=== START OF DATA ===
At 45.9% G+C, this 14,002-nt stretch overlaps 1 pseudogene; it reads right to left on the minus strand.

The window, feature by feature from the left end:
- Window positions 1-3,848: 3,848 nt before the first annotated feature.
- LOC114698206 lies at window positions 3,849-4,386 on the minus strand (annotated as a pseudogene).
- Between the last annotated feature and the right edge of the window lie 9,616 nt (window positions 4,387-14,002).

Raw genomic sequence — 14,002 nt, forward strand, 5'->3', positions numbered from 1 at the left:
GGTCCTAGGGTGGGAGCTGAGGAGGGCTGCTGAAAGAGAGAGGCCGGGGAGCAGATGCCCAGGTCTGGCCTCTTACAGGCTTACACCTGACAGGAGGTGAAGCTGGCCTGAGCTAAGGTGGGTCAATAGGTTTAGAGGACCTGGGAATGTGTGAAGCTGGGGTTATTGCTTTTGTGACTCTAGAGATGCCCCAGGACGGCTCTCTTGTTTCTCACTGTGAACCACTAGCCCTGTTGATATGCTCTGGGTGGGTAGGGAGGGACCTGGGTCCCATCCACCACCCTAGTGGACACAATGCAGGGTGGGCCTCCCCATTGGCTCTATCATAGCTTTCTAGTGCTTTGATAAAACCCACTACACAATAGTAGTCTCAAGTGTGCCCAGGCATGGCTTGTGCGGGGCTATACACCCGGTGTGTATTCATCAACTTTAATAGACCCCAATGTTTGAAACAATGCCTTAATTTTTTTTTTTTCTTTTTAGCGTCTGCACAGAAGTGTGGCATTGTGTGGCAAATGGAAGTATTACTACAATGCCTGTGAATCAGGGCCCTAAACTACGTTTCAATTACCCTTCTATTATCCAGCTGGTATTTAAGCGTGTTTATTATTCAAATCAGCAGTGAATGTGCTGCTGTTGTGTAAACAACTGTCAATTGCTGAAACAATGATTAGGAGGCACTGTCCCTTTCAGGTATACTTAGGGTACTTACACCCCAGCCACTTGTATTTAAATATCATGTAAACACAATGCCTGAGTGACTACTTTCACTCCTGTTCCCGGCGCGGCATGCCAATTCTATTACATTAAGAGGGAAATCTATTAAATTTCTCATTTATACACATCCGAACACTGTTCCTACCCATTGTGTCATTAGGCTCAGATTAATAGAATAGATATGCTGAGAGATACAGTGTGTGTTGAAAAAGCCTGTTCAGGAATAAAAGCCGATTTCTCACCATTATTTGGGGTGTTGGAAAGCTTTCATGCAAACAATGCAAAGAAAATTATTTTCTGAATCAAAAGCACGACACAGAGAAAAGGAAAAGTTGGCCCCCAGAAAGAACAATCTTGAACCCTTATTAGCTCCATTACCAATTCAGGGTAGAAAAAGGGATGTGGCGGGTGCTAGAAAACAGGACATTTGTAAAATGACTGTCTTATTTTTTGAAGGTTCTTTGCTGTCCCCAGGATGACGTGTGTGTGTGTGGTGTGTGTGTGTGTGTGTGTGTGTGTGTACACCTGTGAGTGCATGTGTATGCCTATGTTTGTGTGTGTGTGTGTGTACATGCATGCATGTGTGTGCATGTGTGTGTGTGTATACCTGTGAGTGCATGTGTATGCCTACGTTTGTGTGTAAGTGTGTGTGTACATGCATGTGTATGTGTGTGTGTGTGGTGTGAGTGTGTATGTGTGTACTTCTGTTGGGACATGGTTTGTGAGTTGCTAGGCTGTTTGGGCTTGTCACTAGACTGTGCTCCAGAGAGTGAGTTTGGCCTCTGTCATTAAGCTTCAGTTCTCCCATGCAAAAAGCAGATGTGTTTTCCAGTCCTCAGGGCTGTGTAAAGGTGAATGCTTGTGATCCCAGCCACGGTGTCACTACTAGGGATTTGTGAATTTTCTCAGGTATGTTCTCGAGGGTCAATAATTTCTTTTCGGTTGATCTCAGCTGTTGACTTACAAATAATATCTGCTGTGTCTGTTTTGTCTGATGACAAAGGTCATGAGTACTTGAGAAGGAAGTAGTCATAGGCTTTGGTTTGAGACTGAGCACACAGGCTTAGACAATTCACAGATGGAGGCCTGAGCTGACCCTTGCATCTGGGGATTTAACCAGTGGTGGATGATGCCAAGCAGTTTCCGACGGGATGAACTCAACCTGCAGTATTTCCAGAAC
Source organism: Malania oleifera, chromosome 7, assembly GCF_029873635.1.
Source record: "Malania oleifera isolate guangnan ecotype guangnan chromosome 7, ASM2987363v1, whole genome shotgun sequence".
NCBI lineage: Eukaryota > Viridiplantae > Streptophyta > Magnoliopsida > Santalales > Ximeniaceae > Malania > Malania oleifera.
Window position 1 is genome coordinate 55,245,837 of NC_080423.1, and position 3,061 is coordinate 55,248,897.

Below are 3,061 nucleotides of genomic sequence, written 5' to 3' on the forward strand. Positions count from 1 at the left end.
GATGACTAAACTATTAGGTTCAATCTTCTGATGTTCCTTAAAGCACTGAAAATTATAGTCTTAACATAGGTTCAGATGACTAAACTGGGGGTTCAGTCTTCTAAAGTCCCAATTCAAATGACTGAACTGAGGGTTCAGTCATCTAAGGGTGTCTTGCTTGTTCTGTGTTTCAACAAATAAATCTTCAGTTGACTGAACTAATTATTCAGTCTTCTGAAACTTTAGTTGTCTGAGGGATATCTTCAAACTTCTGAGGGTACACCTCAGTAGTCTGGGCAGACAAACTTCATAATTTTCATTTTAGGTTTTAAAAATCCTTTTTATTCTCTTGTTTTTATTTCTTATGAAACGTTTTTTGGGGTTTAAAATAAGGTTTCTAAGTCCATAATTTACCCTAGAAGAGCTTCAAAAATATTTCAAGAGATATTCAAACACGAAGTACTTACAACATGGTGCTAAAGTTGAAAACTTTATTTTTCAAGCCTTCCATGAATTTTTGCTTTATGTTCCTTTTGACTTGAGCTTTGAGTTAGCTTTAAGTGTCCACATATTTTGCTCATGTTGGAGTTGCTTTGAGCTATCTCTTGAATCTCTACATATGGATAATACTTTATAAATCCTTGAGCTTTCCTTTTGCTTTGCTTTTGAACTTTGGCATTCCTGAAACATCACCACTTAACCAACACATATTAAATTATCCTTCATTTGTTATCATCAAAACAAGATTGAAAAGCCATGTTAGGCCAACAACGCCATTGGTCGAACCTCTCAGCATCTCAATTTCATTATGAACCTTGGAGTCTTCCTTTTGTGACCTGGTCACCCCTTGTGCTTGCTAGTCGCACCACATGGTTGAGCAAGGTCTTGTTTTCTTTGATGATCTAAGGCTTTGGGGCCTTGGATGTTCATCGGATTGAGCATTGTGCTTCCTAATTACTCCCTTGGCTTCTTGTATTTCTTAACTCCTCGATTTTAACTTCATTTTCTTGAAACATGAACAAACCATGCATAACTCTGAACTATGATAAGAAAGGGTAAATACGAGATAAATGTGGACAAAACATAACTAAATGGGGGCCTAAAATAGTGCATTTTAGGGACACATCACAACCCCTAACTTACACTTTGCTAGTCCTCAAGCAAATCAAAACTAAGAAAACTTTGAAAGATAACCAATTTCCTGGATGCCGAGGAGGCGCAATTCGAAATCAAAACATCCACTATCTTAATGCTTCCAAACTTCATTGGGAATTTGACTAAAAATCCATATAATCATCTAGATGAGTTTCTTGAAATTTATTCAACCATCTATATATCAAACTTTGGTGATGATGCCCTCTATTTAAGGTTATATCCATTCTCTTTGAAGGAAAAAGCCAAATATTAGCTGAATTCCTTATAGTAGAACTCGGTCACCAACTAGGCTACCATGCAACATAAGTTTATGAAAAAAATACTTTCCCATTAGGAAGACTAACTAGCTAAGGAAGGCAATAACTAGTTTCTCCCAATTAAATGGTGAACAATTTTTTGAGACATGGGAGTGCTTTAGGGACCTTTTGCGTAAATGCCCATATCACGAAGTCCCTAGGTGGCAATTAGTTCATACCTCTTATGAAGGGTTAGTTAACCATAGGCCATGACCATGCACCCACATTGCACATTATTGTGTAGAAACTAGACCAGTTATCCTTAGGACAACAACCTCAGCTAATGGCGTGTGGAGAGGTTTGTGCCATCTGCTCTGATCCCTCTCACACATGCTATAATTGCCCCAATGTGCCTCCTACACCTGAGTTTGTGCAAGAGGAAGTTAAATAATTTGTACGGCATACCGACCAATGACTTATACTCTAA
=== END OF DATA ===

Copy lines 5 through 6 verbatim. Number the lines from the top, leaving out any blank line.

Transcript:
- Between the last annotated feature and the right edge of the window lie 9,616 nt (window positions 4,387-14,002).

Raw genomic sequence — 14,002 nt, forward strand, 5'->3', positions numbered from 1 at the left: